State Of Washington, Resp. vs. Christopher Hood, App. (Majority)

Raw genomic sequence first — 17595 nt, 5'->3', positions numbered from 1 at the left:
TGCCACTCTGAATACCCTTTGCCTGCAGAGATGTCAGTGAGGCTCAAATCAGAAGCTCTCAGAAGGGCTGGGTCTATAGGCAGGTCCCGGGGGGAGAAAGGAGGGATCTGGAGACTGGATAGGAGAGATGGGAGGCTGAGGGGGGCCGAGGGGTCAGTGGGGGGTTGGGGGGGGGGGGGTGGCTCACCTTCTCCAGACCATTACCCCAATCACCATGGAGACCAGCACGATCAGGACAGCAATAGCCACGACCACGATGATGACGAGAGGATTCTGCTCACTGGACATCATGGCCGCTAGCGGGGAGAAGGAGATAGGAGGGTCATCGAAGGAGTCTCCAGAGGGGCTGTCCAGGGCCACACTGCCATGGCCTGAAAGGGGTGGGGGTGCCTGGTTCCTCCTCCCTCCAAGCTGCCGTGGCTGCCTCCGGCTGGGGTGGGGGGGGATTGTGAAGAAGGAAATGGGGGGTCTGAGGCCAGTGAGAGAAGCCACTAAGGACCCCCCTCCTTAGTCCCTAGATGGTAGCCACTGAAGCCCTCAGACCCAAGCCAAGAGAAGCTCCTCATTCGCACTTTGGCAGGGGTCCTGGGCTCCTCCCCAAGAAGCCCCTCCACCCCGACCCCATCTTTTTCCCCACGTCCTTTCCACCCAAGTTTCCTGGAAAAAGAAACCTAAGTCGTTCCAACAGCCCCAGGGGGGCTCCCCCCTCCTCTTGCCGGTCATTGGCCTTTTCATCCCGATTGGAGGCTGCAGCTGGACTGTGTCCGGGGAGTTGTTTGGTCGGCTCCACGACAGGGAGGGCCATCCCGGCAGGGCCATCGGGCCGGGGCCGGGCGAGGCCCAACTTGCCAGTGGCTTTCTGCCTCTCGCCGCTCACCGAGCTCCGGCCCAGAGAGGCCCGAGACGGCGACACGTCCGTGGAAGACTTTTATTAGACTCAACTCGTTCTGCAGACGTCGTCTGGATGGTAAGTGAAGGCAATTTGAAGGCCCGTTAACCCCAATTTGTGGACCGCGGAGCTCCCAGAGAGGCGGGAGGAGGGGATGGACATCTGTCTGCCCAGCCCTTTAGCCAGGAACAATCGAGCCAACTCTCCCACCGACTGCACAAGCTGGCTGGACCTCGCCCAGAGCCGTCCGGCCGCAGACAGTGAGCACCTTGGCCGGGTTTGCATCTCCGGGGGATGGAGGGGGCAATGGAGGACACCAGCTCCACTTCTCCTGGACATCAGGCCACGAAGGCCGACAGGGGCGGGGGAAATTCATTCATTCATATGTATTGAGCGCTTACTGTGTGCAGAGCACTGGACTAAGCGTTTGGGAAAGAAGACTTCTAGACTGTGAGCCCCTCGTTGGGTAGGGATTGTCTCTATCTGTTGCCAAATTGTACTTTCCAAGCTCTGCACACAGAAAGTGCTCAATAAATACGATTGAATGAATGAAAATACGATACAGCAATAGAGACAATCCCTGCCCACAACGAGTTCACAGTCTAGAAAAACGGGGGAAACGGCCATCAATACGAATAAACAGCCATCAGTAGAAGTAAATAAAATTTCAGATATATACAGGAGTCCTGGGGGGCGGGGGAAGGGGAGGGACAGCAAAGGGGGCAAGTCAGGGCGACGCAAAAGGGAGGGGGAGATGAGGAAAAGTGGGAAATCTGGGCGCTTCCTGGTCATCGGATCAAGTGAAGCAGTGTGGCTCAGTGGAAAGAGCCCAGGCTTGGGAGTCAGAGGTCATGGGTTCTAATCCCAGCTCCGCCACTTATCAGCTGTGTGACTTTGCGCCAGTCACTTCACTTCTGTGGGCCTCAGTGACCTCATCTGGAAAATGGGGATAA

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IN THE COURT OF APPEALS OF THE STATE OF WASHINGTON STATE OF WASHINGTON, en o i. No. 73401-6-1 Respondent, DIVISION ONE o-> ~~~' <i >-*• y.: <./-> m ~o '__• ro en -X -T. -. v. 23« PUBLISHED OPINION CHRISTOPHER ROBIN HOOD, ^ ~£ FILED: September 26, 2016 *" ^ Appellant. Becker, J. — The community custody sentencing statute, RCW 9.94A.701, is not ambiguous with respect to which crimes have an 18-month term of community custody. Finding no error in sentencing and holding that it was not manifest constitutional error to use the pattern instruction defining reasonable doubt, we affirm. FACTS According to testimony at trial, appellant Christopher Hood was married to LD from 2006 to 2014. As the divorce was being finalized, Hood showed up uninvited at LD's apartment and workplace on several occasions. LD obtained a protection order. On November 21, 2014, LD was preparing to leave for work around 3:45 a.m. When she opened the door, Hood burst in and shoved her against the wall. He pulled a gun from his waistband, hit her with the butt of the No. 73401-6-1 gun two or three times, and held the gun to her head. Hood left when a dog started barking upstairs. LD called the police. A jury convicted Hood of three crimes of domestic violence as defined under RCW 10.99.020—burglary in the first degree, felony violation of a court order, and stalking. The trial court imposed an exceptional sentence based on the jury's finding of an aggravating factor. Hood appeals. REASONABLE DOUBT INSTRUCTION The court gave the standard reasonable doubt instruction, WPIC 4.01. 11 Washington Practice: Washington Pattern Jury Instructions: Criminal 4.01, at 27 (3d ed. Supp. 2014-15) (WPIC). The instruction reads in relevant part, "A reasonable doubt is one for which a reason exists and may arise from the evidence or lack of evidence." Hood did not object. For the first time on appeal, he argues that it implicitly—and unconstitutionally—requires jurors to be able to articulate reasonable doubt. He claims the instruction undermines the presumption of innocence and shifts the burden of proof in the same way as the fill-in-the-blank arguments that our Supreme Court disapproved in State v. Emery, 174 Wn.2d 741, 760, 278 P.3d 653 (2012). The State first contends that Hood invited any error that may exist in the pattern instruction. The basic premise of the invited error doctrine is that a party who sets up an error at trial cannot claim that very action as error on appeal and receive a new trial. State v. Momah, 167 Wn.2d 140, 153, 217 P.3d 321 (2009), cert, denied, 562 U.S. 837 (2010). Thus, a party may not request a particular instruction and later complain on appeal that the requested instruction was given. No. 73401-6-1 State v. Studd, 137 Wn.2d 533, 546, 973 P.2d 1049 (1999). Invited error prevents review of instructional errors even if they are of constitutional magnitude. City of Seattle v. Patu, 147 Wn.2d 717, 720, 58 P.3d 273 (2002). Hood responds that the State's claim of invited error is not supported by the record and that if anything his counsel did is interpreted as invited error, then he received ineffective assistance of counsel. When the court inquired at the beginning of the trial, the prosecution had submitted instructions but the defense had not. THE COURT: . . . Let's see. It doesn't look like I've gotten instructions yet. So I'll be needing those—did you submit them? [PROSECUTOR]: Yes, I did. THE COURT: ... Do we have any from the defense? [DEFENSE COUNSEL]: No, you don't. THE COURT: Okay. Whatever you're going to provide, please do it by tomorrow. A week later, as the defense was about to rest, the court tentatively promised to provide counsel with a set of proposed instructions by the next morning. The court stated that defense counsel had "stipulated" to the instructions proposed by the State. THE COURT: Okay. So it sounds like we'll do—we might do instructions in the morning. We'll probably do closings in the afternoon first thing. [PROSECUTOR]: Sounds good. THE COURT: All right. One other thing. / wanted to put on the record that counsel has stipulated to the jury instructions submitted by the prosecution. And I will review those and get a proposed packet back to you. I'll try to do that over the break so we can get those taken care of maybe tomorrow morning. All right? You ready? (Emphasis added.) No. 73401-6-1 The defense rested mid-morning of the next day. The court stated that the defense had "joined" in the State's instructions. THE COURT: Okay. Well, I tell you what we'll do. I almost have the instructions ready. I just want to—you did leave out the Assault 1 to convict instruction, at least in the ones that I got, so Teresa is preparing that one. Maybe you filed it, I don't know. But in any event—and then I think, as I understand it, the defense has joined in the submission of the prosecution, so those should be ready to go. Why don't I instruct the jury after the morning recess, and then we'll recess until—can you be back here at 1:00? (Emphasis added.) After the recess, the court and counsel discussed the instructions. Both counsel raised issues with some of the instructions the court was proposing to give. The court made certain modifications. The jury was then called in, and the court read the instructions. The State bases its claim of invited error on the trial court's statements, quoted above, that Hood "stipulated to" and "joined in" the jury instructions submitted by the State. The premise of the State's argument is that a criminal defendant has an obligation under CrR 6.15(a)1 to propose jury instructions. The 1 (a) Proposed Instructions. Proposed jury instructions shall be served and filed when a case is called for trial by serving one copy upon counsel for each party, by filing one copy with the clerk, and by delivering the original and one additional copy for each party to the trial judge. Additional instructions, which could not be reasonably anticipated, shall be served and filed at any time before the court has instructed the jury. Not less than 10 days before the date of trial, the court may order counsel to serve and file proposed instructions not less than 3 days before the trial date. No. 73401-6-1 State contends that defense counsel efficiently discharged that obligation by choosing to join in the State's proposed instructions rather than generating a set of proposed instructions for the defense, and as a result, Hood should not now be heard to argue that one of the State's proposed instructions is erroneous. The State's premise is incorrect. CrR 6.15(a) does not impose an obligation to propose jury instructions. If a party wishes to propose instructions, CrR 6.15(a) sets forth the timing and procedure to be followed. See State v. Sublett, 176 Wn.2d 58, 75-76, 292 P.3d 715 (2012). Since it is the State that wishes to secure the conviction, the State ordinarily assumes the burden of proposing an appropriate and comprehensive set of instructions. Just as a defendant has no duty to bring himself to trial, Barker v. Winqo, 407 U.S. 514, 527, 92 S. Ct. 2182, 33 L. Ed. 2d 101 (1972), a defendant has no duty to propose the instructions that will enable the State to convict him. It is typical for discussions about jury instructions to occur more than once during the course of a trial. The initial discussions are often somewhat informal and do not need to be held in open court. Sublett, 176 Wn.2d at 75. Often, the trial judge will review various drafts, solicit comments, and strive to isolate, understand, and reduce the areas of disagreement between the parties before producing the final set of instructions that the court proposes to give. Before the Each proposed instruction shall be on a separate sheet of paper. The original shall not be numbered nor include citations of authority. Any superior court may adopt special rules permitting certain instructions to be requested by number from any published book of instructions. No. 73401-6-1 final instructions are given to the jury, counsel must be given a formal opportunity to object in the absence of the jury. CrR 6.15(c). Any objections to the instructions, as well as the grounds for the objections, must be put on the record to preserve review. Sublett, 176 Wn.2d at 75-76. All of that occurred in this case. Hood did not propose instructions, but he did raise specific objections to the court's set of proposed instructions, and his objections led to changes being made. It is not clear why the trial court made a point of saying that Hood had "joined in" or "stipulated to" the State's proposed instructions. There is no record of Hood formally stipulating to the correctness of the instructions proposed by the State. The court's remarks may have simply been intended to memorialize the fact that Hood had not proposed a competing set of instructions. In any event, the court's remarks do not provide a basis for holding that Hood specifically invited the court to give the reasonable doubt instruction to which he now assigns error. In determining whether the invited error doctrine applies, our courts consider "whether the defendant affirmatively assented to the error, materially contributed to it, or benefited from it." In re Pers. Restraint of Coqqin, 182 Wn.2d 115, 119, 340 P.3d 810 (2014). "The doctrine appears to require affirmative actions by the defendant." In re Pers. Restraint of Thompson, 141 Wn.2d712, 724, 10 P.3d 380 (2000). It has been applied when a defendant took knowing and voluntary actions to set up the error. Thompson, 141 Wn.2d at 723-24. For example, in the consolidated appeals examined in Studd, the defendants were No. 73401-6-1 claiming self-defense. Those defendants who proposed a particular self-defense instruction that was accepted by the court and given to the jury were held to have invited the error they claimed on appeal. Studd, 137 Wn.2d at 547. Nothing of the sort occurred in this case. Hood did not affirmatively request any particular instruction. We conclude appellate review of the reasonable doubt instruction is not barred by the doctrine of invited error. This is not to say that defense counsel can safely ignore the process of developing the instructions in a criminal case. An attorney has an obligation to object to instructions which appear to be incorrect or misleading and must also propose instructions necessary to support argument of the client's theory of the case. Failure to preserve error by objecting in the trial court generally operates as a waiver, RAP 2.5(a), and this case is no exception. Hood contends that despite his failure to object, he may raise the alleged error under RAP 2.5(a)(3) as a manifest error affecting a constitutional right. But the error he alleges was not manifest, i.e., it was not an obvious error that the trial court would be expected to correct even without an objection. State v. O'Hara, 167 Wn.2d 91, 99-100, 217 P.3d 756 (2009). Our Supreme Court has instructed trial courts to use only the pattern instruction. State v. Bennett, 161 Wn.2d 303, 318, 165 P.3d 1241 (2007). The trial court was not obligated to anticipate that the use of WPIC 4.01 would be challenged on appeal as undermining the presumption of innocence. Although the doctrine of invited error does not bar review, we decline to review Hood's challenge to the reasonable doubt instruction because he did not 7 No. 73401-6-1 object to it at trial and giving the instruction was not manifest constitutional error. COMMENT ON THE EVIDENCE On the charges of burglary and felony violation of a court order, the State alleged the aggravating circumstance that "the offense was part of an ongoing pattern of psychological, physical, or sexual abuse of a victim or multiple victims manifested by multiple incidents over a prolonged period of time." RCW 9.94A.535(3)(h)(i). In the second phase of a bifurcated trial, the jury found the allegation proven. Using a pattern instruction, the court instructed the jury that "the term 'prolonged period of time' means more than a few weeks." WPIC 300.17. The State concedes that this instruction constituted an improper comment on the evidence. State v. Brush, 183 Wn.2d 550, 559, 353 P.3d 213 (2015). But the error was harmless. The evidence showed that Hood committed domestic abuse in several incidents occurring over a period from 1999 to 2014. Whether that was a prolonged period of time was not a contested issue. Ifthe jurors believed the evidence of the prior domestic abuse, they could not have failed to find that the domestic abuse occurred over a prolonged period of time. Thus, the erroneous instruction was not prejudicial. See State v. Lew, 156 Wn.2d 709, 721-22, 726, 132 P.3d 1076 (2006). There is no reversible error. OFFENDER SCORE The court sentenced Hood to an exceptional sentence totaling 156 months. The exceptional sentence was due to the aggravating circumstance of an ongoing pattern of abuse. 8 No. 73401-6-1 Hood contends that the trial court should have granted his request to classify the two convictions as the same criminal conduct. To do so would have lowered his offender score and potentially lowered the length of the exceptional sentence. The defendant bears the burden at trial to show that current offenses encompass the same criminal conduct. State v. Graciano, 176 Wn.2d 531, 539- 40, 295 P.3d 219 (2013). Our review is for abuse of discretion or misapplication of the law. Graciano, 176 Wn.2d at 536. "Same criminal conduct" means "two or more crimes that require the same criminal intent, are committed at the same time and place, and involve the same victim." RCW 9.94A.589(1)(a). Hood argues that both crimes required the same criminal intent—the intent to assault LD. The sentencing court could have reasonably taken a different view of the evidence. Hood violated the no-contact order when he approached the condo where LD lived. Having heard testimony about past vandalism of the condo, the trial court could have reasonably found that Hood did not necessarily intend an assault when he approached the condo. The court may have found that he developed the intent to commit an assault inside—the conduct that constituted the burglary—only after entering. We conclude the trial court did not abuse its discretion in finding that Hood did not meet his burden to show that his criminal intent was the same for each crime. COMMUNITY CUSTODY TERM At Hood's sentencing, the trial court imposed a term of 18 months of community custody under RCW 9.94A.701. Hood did not object to the length of No. 73401-6-1 the term at that time. On appeal Hood contends the statute is ambiguous as to the length of the community custody term for burglary in the first degree. A challenge to a sentence that is contrary to law may be raised for the first time on appeal. State v. Anderson. 58 Wn. App. 107, 110, 791 P.2d 547 (1990). Questions of statutory interpretation are questions of law subject to de novo review. State v. Franklin, 172 Wn.2d 831, 835, 263 P.3d 585 (2011). The goal of statutory interpretation is to discern and implement the legislature's intent. State v. Armendariz, 160 Wn.2d 106, 110, 156 P.3d 201 (2007). In interpreting a statute, we first look to the statute's plain language. Armendariz, 160 Wn.2d at 110. Where the plain language of the statute is subject to more than one reasonable interpretation, it is ambiguous. Armendariz, 160 Wn.2d at 110. To determine the plain meaning of a statute, the court looks to the text, the context of the statute in which the provision is found, related provisions, and the statutory scheme as a whole. State v. Jones, 172 Wn.2d 236, 242, 257 P.3d 616 (2011). In relevant part, the statute provides: (1) If an offender is sentenced to the custody of the department for one of the following crimes, the court shall, in addition to the other terms of the sentence, sentence the offender to community custody for three years: (b) A serious violent offense. (2) A court shall, in addition to the other terms of the sentence, sentence an offender to community custody for eighteen months when the court sentences the person to the custody of the department for a violent offense that is not considered a serious violent offense. 10 No. 73401-6-1 (3) A court shall, in addition to other terms of the sentence, sentence an offender to community custody for one year when the court sentences the person to the custody of the department for: (a) Any crime against persons under RCW 9.94A.411(2). RCW 9.94A.701 (emphasis added). Burglary in the first degree is a "violent offense." See RCW 9.94A.030(55)(i) ("violent offense" means "any felony defined under any law as a class A felony"); RCW 9A.52.020(2) ("Burglary in the first degree is a class A felony"). Thus, it falls within RCW 9.94A.701(2), which requires a community custody term of 18 months for a violent offense. But burglary in the first degree is also a "crime against persons" under RCW 9.94A.411 (2). It therefore also falls within RCW 9.94A.701(3)(a), which requires a community custody term of 12 months for a crime against persons. Hood contends the legislature created an ambiguity by placing the crime of first degree burglary in two different categories and that the ambiguity must be resolved by shortening his term of community custody to 12 months in accordance with the rule of lenity. Burglary in the first degree is not the only crime that falls into more than one category. "Serious violent offenses" and "violent offenses" are listed at RCW 9.94A.030(46) and (55), respectively. Many, if not most, of the crimes on the "serious violent offense" and "violent offense" lists are also listed as "crimes against persons" under RCW 9.94A.411 (2). Statutes must be interpreted and construed so that all language used is given effect, with no portion rendered meaningless or superfluous. State v. J.P., 149 Wn.2d 444, 450, 69 P.3d 318 (2003). Ifwe adopted Hood's interpretation of the statute, RCW 9.94A.701(1)(b) and (2) would be rendered largely superfluous 11 No. 73401-6-1 because many "serious violent offenses" and "violent offenses" could only be punished with 12 months of community custody instead of the 3 years or 18 months the legislature prescribed in subsections (1)(b) and (2). The statute sets up a tiered step-down sentencing structure depending on the seriousness of the crime: 3 years of community custody is imposed for "serious violent offenses"; 18 months for "a violent offense that is not considered a serious violent offense"; and 12 months for crimes against persons. RCW 9.94A.701(1)(b), (2), (3)(a). The statutory scheme as a whole establishes that the legislature intended for individuals who commit violent offenses to receive a longer term of community custody than individuals who commit nonviolent crimes against persons. This is consistent with the legislature's purpose to "ensure that the punishment for a criminal offense is proportionate to the seriousness of the offense and the offender's criminal history." RCW 9.94A.010(1). For crimes that are listed as both serious violent offenses and violent offenses, the legislature eliminated the appearance of ambiguity by stating that the court shall sentence an offense to 18 months of community custody for a "violent offense that is not considered a serious violent offense." RCW 9.94A.701(2). Hood points out that the legislature did not include this type of clarifying language in RCW 9.94A.701(3)(a) for crimes that are listed both as violent offenses and crimes against persons. Therefore, he argues, it is not clear that the legislature intended an offense listed as both a violent offense and a crime against persons to be punished as a violent offense. We disagree. The clarifying language in subsection (2) is more accurately 12 No. 73401-6-1 viewed as an expression of the legislature's intent to create a tiered step-down sentencing structure, as detailed above. To determine the plain meaning of subsection (3)(a), it should be interpreted in a way that is consistent with the overall statutory scheme. We conclude RCW 9.94A.701 is not ambiguous as to the length of the community custody term for burglary in the first degree. The only reasonable reading of RCW 9.94A.701 is that it requires a term of 18 months of community custody for a violent offense that is not considered a serious violent offense, even if it is also a crime against persons. Because the potential ambiguity can be reconciled in a way that reflects the legislature's clear intent, we do not apply the rule of lenity. State v. Oakley, 117 Wn. App. 730, 734, 72 P.3d 1114(2003), review denied, 151 Wn.2d 1007 (2004). The trial court correctly applied RCW 9.94A.701(2) and sentenced Hood to 18 months of community custody for first degree burglary. APPELLATE COSTS In his opening brief, Hood asks us not to impose appellate costs in the event that the State prevails on appeal and seeks costs. The State does not respond. Under RCW 10.73.160(1), this court has discretion to decline to impose appellate costs on appeal. State v. Sinclair, 192 Wn. App. 380, 385, 388, 367 P.3d 612, review denied, 185Wn.2d 1034(2016). In light of Hood's indigent status, our presumption under RAP 15.2(f) that he remains indigent "throughout the review," and the State's failure to respond, we exercise our discretion not to impose appellate costs. 13 No. 73401-6-1 Affirmed. e^ WE CONCUR: T>i*key . (\c3~ C0%c$- 14